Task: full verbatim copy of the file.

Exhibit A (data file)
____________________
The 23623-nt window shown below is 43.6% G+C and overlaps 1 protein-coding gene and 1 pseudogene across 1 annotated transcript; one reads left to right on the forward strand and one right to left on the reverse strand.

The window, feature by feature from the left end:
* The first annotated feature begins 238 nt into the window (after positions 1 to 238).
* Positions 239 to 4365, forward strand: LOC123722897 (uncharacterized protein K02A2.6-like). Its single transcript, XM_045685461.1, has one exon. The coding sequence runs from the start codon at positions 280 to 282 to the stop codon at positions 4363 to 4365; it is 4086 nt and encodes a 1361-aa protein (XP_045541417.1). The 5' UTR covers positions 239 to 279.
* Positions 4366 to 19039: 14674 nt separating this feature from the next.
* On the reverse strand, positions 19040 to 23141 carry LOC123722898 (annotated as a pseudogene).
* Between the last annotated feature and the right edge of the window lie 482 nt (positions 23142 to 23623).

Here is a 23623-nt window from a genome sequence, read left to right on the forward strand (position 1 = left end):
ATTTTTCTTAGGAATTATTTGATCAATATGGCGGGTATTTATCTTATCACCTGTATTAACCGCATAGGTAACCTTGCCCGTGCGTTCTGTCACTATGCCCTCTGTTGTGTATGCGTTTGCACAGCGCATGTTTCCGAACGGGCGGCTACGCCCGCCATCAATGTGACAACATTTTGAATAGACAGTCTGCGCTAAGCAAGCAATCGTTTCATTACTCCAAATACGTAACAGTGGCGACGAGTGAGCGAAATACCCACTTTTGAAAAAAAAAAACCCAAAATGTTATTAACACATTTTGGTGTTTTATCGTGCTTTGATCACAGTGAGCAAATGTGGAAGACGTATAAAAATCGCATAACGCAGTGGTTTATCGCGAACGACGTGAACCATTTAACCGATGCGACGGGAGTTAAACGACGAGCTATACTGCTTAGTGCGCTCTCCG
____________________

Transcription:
The 23623-nt window shown below is 43.6% G+C and overlaps 1 protein-coding gene and 1 pseudogene across 1 annotated transcript; one reads left to right on the forward strand and one right to left on the reverse strand.

The window, feature by feature from the left end:
* The first annotated feature begins 238 nt into the window (after positions 1 to 238).
* Positions 239 to 4365, forward strand: LOC123722897 (uncharacterized protein K02A2.6-like). Its single transcript, XM_045685461.1, has one exon. The coding sequence runs from the start codon at positions 280 to 282 to the stop codon at positions 4363 to 4365; it is 4086 nt and encodes a 1361-aa protein (XP_045541417.1). The 5' UTR covers positions 239 to 279.
* Positions 4366 to 19039: 14674 nt separating this feature from the next.
* On the reverse strand, positions 19040 to 23141 carry LOC123722898 (annotated as a pseudogene).
* Between the last annotated feature and the right edge of the window lie 482 nt (positions 23142 to 23623).

Here is a 23623-nt window from a genome sequence, read left to right on the forward strand (position 1 = left end):
ATTTTTCTTAGGAATTATTTGATCAATATGGCGGGTATTTATCTTATCACCTGTATTAACCGCATAGGTAACCTTGCCCGTGCGTTCTGTCACTATGCCCTCTGTTGTGTATGCGTTTGCACAGCGCATGTTTCCGAACGGGCGGCTACGCCCGCCATCAATGTGACAACATTTTGAATAGACAGTCTGCGCTAAGCAAGCAATCGTTTCATTACTCCAAATACGTAACAGTGGCGACGAGTGAGCGAAATACCCACTTTTGAAAAAAAAAAACCCAAAATGTTATTAACACATTTTGGTGTTTTATCGTGCTTTGATCACAGTGAGCAAATGTGGAAGACGTATAAAAATCGCATAACGCAGTGGTTTATCGCGAACGACGTGAACCATTTAACCGATGCGACGGGAGTTAAACGACGAGCTATACTGCTTAGTGCGCTCTCCG